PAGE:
ity good, bpring wheat and oats look
well. Corn has made a splendid growth
and looks fine. Tame grass looks cood
and is about ready to cut.
Clay Kye harvest in full blast. Wheat
and oats filling well, some wheat cut.
Grasshoppers injuring small grain. Hay
unusually good. Corn being plowed the
Fillmore Wheat about half cut. Oats
good. Corn doing extra well.
Gage 1 he first of week warm and dry
excellent for harvesting and cultivating,
Dut last 01 week work delayed by exces
sive rains. Wheat and rye about half
harvested. Corn is jointing and some
tassels beginning to ehow.
Hamilton Kye harvest begun, crop
f ood. Some corn laid by, most too wet
0 cultivate this week. Some new hay
in the market.
Jefferson Corn growing very fast and
will keep the farmers very busy to get it
laid by. Winter wheat harvest mostly
over with a good yield. Some met in
spring wheat and oats.
Johnson A large acreage of wheat
harvested and crop a good ' one. Oats
rusted and lodged considerable. Corn in
very promising condition. Early apples
Lancaster Wheat being harvested
and early oats beginning to ripen.
Chinch bugs very numerous in rye and
wheat fields and are at work on corn
some. Corn genorally doing well.
Nemaha Corn is from several inches
high to being laid by and is d ;ng well
except is becoming weedy. Oats have
received some damage from high winds.
Grass and pastures the best in recent
years. Early apples are in market.
Nuckolls Corn is doing extra well,
some is laid by. Oats have been dam
aged some by grasshoppers. Army
worms a thing of the past
Pawnee Winter wheat cut and a good
crop. Oats badly lodged and struck
with rust. Corn has grown well, much
of the early planted laid by in good con
dition and tassels coming in sight. Tame
w a good crop, a ruit not a mil crop.
folk Corn has made a vigorous
growth tbe past week. Rye nearly ready
for the harvest. Oats lodged some.
Winter wheat, hay, and pastures in good
Richardson Oats look good. Heavy
rain of Wednesday night has put corn
in fine condition.
Saline Harvesting of wheat and rye
has commenced. The yield is not as
good as was expected. Late storms
have lodged oats. Corn has made rapid
growth. Some corn in gardens suitable
for roasting. Corn fields cleaner than
Saunders Rye is being cut, wheat al
most ready and both excellent in both
quantity and quality. Spring wheat is
much injured by chinch bugs and rust.
Corn has grown rapidly and some laid
by. Hay crop immense. '
Seward Wheat harvest begun, crop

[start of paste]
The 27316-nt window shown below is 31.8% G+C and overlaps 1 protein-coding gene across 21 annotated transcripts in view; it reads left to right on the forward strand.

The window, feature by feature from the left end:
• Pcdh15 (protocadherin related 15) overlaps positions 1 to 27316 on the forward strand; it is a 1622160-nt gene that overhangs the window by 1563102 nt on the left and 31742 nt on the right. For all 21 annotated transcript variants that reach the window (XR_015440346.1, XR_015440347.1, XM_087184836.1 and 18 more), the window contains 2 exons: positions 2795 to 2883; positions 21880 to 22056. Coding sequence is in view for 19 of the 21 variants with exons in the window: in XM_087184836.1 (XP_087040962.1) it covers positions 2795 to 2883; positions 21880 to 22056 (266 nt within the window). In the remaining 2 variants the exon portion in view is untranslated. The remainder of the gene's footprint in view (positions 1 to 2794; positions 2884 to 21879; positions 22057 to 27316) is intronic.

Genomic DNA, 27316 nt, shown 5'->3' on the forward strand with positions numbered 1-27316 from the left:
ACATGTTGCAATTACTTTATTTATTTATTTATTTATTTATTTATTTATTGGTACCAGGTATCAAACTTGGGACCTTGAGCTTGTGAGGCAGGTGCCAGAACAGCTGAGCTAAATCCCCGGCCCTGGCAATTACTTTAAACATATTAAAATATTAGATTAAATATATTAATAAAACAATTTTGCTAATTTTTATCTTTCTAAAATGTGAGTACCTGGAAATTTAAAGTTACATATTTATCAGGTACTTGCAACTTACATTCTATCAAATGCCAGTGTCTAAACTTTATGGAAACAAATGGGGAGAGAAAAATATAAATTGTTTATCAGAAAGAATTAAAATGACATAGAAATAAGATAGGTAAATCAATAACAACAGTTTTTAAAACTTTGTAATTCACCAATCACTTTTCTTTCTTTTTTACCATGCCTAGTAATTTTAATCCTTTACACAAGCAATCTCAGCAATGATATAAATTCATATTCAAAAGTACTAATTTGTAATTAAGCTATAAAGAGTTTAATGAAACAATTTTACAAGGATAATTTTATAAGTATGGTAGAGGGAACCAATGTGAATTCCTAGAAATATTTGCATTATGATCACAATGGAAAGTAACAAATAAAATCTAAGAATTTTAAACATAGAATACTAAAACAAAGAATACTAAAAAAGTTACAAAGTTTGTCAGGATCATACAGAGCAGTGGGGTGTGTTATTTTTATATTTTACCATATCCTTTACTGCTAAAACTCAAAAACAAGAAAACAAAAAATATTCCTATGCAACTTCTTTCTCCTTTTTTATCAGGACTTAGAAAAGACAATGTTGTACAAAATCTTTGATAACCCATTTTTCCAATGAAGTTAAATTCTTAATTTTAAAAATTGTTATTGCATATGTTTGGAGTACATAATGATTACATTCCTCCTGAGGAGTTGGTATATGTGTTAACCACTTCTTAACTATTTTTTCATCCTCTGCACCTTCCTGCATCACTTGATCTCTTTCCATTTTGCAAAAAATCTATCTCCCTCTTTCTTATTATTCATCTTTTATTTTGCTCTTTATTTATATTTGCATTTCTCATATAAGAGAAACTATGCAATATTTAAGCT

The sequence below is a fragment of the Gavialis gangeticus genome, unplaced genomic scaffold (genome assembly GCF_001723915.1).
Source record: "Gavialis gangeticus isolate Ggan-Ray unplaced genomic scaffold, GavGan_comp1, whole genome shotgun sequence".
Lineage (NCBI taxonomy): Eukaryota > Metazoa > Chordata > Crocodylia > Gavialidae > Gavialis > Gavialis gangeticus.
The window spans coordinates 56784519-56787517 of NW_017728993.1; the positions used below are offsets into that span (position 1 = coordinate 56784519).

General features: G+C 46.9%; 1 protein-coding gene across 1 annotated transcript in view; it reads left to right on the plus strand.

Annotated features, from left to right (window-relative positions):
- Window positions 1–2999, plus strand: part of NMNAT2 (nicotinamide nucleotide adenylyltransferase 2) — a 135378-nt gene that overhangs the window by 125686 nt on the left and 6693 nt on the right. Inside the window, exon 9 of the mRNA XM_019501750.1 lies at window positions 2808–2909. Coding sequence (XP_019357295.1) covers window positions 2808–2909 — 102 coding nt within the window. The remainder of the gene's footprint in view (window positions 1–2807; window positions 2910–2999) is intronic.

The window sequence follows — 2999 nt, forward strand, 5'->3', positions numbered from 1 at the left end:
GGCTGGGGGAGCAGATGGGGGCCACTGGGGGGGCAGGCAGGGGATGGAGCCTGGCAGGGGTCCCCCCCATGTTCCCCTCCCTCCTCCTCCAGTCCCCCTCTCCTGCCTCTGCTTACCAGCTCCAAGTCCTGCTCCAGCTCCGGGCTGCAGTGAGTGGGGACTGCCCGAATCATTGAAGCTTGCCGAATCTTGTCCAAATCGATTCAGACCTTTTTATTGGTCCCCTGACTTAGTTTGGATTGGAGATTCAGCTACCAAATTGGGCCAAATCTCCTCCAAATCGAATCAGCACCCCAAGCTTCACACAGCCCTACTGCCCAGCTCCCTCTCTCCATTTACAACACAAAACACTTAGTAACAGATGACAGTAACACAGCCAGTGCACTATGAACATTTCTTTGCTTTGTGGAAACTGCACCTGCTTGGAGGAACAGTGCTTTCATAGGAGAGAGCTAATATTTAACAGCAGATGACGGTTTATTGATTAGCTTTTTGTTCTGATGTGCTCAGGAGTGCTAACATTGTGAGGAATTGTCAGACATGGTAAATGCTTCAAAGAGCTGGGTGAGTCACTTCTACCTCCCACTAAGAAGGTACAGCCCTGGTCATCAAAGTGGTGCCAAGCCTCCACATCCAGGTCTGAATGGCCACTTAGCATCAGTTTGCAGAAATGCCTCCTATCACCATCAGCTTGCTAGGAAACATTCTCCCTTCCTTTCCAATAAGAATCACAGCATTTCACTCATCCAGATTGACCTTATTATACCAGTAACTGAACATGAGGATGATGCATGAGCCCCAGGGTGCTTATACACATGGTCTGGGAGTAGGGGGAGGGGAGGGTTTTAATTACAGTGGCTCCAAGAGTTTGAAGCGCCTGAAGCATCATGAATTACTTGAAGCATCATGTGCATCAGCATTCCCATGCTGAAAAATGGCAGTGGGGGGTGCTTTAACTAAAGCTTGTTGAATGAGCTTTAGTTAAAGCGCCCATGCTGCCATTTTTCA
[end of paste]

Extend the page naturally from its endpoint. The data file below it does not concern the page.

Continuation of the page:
very fair but acreage small. Rye mostly
cut, acreage large and crop good. Corn
coming along finely, some laid by and
mostly clear of weeds.
Thayer Wheat harvest in full blast.
Oats are more or less damaged by grass
hoppers and rust. Corn is doing well.
Some of it is laid by but the replanted is
small yet. Millet making rapid growth.
Peaches good. Apples rather scattering
York Corn is growing nicely and quite
free from weeds. Rye harvest has com
menced and crop a heavy oue. The army
worm moths are very thick in some
Hlaaali Jl ImP
Antelope Very favorable week for all
crops, torn averages about knee high
ana mucn is Deing iaia oy.
Boyd Rye harvest begun. Corn
being laid by. Small grain lodging be
cause oi excessive wet weather. Hay will
be an abundant crop. Early corn tas-
Burt Corn making rapid growth and
some fields laid by and ground free from
weeds. Barley and rye turning. Some
rust in wheat and oats. Heavy crop of
timotny ana ciover being cut.
Cedar Wheat, oats and barley lodged
by wind and rain. Barley headed out
and rye ready to cnt. Corn over knee
high and looks finely. Wheat very rusty.
Aiiaiia cut ana siacsea
Tt n m
iouax Harvesting rye. uooa aver
age prospects for oats. Wheat injured
by rust. Corn plowing retarded by wet
weatner out corn not weedy.
Dixon Corn generally quite clean
The early planted will belaid by tbe
coming week, wneat coming into head
and believed to be injured by the rust.
uats looking immense.
Dodge Heavy winds of Wednesday
night lodged small grain very badly but
the cooler weather eince is bringing it np
so that the damage will be slight. Beet
crop is being taken care of in good
Douglas-Corn making rapid progress
but weedy in some places. Rye, barley
ana iaii wneat ripening and look well.
Holt Corn has made a rapid growth,
Small grain in fine condition. Second
growth of alfalfa twelve inches hizh.
Knox Corn has made a rapid growth
and some has been laid by. Small grain
heading out and the straw is rusting.
Some have planted beets twice and thev
iaueu 10 come up.
Madison Rye ready for harvest.
wneat looking well in spite of rust.
Uats very rank. Corn clean and grow
Platte A good week for all crops in
general, torn doing splendidly. About
one-half the rye crop in shock.
Pierce Wheat looking better but still
suffering from rust. Oats headed out
and lodged in many places. Corn grow
ing very rapidly. Tame grass is very
good and is being harvested. Apple
trees are loaded.
Sarpy Wheat badly effected with rust
and not improving in condition. Oats
exceptionally fine. Corn has improved
remarkably the past week.
Stanton Rye harvest has commenced
and the yield promises to be large. Oats
doing well but wheat damaged by rust.
Corn growing well and some laid by.
Thurston Some corn excellent and all
fairly good. All cornhasgrown rapidly.
Small grain growing very rank.
Wayne ine week has been cool and
dry checking rust. Rye in shock and
alfalfa in stack. Sugar beets showing